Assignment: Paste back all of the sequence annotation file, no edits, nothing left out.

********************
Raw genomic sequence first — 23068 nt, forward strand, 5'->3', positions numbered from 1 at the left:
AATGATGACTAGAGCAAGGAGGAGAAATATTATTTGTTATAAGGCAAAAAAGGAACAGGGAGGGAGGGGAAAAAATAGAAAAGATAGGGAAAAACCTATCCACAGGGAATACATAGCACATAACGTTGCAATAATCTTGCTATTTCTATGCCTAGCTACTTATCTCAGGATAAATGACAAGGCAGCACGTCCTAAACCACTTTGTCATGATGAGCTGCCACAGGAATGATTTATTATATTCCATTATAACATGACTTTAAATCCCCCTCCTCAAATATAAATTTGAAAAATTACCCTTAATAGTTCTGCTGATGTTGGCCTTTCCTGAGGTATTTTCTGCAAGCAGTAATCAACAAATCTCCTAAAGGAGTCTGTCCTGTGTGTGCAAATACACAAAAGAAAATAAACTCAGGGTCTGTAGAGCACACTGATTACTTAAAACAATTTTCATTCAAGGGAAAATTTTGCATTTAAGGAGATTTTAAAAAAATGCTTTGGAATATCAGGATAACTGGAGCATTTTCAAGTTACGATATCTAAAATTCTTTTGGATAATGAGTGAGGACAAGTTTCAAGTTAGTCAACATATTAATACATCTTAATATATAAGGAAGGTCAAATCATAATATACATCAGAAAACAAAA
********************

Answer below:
Raw genomic sequence first — 23068 nt, forward strand, 5'->3', positions numbered from 1 at the left:
AATGATGACTAGAGCAAGGAGGAGAAATATTATTTGTTATAAGGCAAAAAAGGAACAGGGAGGGAGGGGAAAAAATAGAAAAGATAGGGAAAAACCTATCCACAGGGAATACATAGCACATAACGTTGCAATAATCTTGCTATTTCTATGCCTAGCTACTTATCTCAGGATAAATGACAAGGCAGCACGTCCTAAACCACTTTGTCATGATGAGCTGCCACAGGAATGATTTATTATATTCCATTATAACATGACTTTAAATCCCCCTCCTCAAATATAAATTTGAAAAATTACCCTTAATAGTTCTGCTGATGTTGGCCTTTCCTGAGGTATTTTCTGCAAGCAGTAATCAACAAATCTCCTAAAGGAGTCTGTCCTGTGTGTGCAAATACACAAAAGAAAATAAACTCAGGGTCTGTAGAGCACACTGATTACTTAAAACAATTTTCATTCAAGGGAAAATTTTGCATTTAAGGAGATTTTAAAAAAATGCTTTGGAATATCAGGATAACTGGAGCATTTTCAAGTTACGATATCTAAAATTCTTTTGGATAATGAGTGAGGACAAGTTTCAAGTTAGTCAACATATTAATACATCTTAATATATAAGGAAGGTCAAATCATAATATACATCAGAAAACAAAA